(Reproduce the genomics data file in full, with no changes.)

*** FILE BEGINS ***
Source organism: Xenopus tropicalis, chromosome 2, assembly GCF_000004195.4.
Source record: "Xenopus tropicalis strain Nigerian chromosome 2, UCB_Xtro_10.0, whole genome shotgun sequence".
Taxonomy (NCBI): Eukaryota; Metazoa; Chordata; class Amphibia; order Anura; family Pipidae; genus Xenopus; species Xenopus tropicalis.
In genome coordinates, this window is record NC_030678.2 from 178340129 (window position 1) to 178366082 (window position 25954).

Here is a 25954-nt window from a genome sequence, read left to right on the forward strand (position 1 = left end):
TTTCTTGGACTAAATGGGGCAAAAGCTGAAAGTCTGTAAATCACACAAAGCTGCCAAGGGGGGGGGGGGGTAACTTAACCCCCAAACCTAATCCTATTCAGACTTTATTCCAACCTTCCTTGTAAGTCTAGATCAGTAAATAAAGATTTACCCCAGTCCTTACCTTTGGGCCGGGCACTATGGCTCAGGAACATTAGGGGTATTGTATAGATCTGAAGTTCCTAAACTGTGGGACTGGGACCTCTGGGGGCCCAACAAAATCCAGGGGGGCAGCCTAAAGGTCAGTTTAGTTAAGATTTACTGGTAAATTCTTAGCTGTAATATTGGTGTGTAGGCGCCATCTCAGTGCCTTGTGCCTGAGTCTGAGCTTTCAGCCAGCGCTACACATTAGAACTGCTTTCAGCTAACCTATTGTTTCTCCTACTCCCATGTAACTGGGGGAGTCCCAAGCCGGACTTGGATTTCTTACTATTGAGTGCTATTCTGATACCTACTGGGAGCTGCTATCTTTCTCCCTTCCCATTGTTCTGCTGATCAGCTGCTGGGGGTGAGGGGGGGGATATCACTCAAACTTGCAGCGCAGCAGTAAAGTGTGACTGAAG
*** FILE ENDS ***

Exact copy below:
Source organism: Xenopus tropicalis, chromosome 2, assembly GCF_000004195.4.
Source record: "Xenopus tropicalis strain Nigerian chromosome 2, UCB_Xtro_10.0, whole genome shotgun sequence".
Taxonomy (NCBI): Eukaryota; Metazoa; Chordata; class Amphibia; order Anura; family Pipidae; genus Xenopus; species Xenopus tropicalis.
In genome coordinates, this window is record NC_030678.2 from 178340129 (window position 1) to 178366082 (window position 25954).

Here is a 25954-nt window from a genome sequence, read left to right on the forward strand (position 1 = left end):
TTTCTTGGACTAAATGGGGCAAAAGCTGAAAGTCTGTAAATCACACAAAGCTGCCAAGGGGGGGGGGGGGTAACTTAACCCCCAAACCTAATCCTATTCAGACTTTATTCCAACCTTCCTTGTAAGTCTAGATCAGTAAATAAAGATTTACCCCAGTCCTTACCTTTGGGCCGGGCACTATGGCTCAGGAACATTAGGGGTATTGTATAGATCTGAAGTTCCTAAACTGTGGGACTGGGACCTCTGGGGGCCCAACAAAATCCAGGGGGGCAGCCTAAAGGTCAGTTTAGTTAAGATTTACTGGTAAATTCTTAGCTGTAATATTGGTGTGTAGGCGCCATCTCAGTGCCTTGTGCCTGAGTCTGAGCTTTCAGCCAGCGCTACACATTAGAACTGCTTTCAGCTAACCTATTGTTTCTCCTACTCCCATGTAACTGGGGGAGTCCCAAGCCGGACTTGGATTTCTTACTATTGAGTGCTATTCTGATACCTACTGGGAGCTGCTATCTTTCTCCCTTCCCATTGTTCTGCTGATCAGCTGCTGGGGGTGAGGGGGGGGATATCACTCAAACTTGCAGCGCAGCAGTAAAGTGTGACTGAAG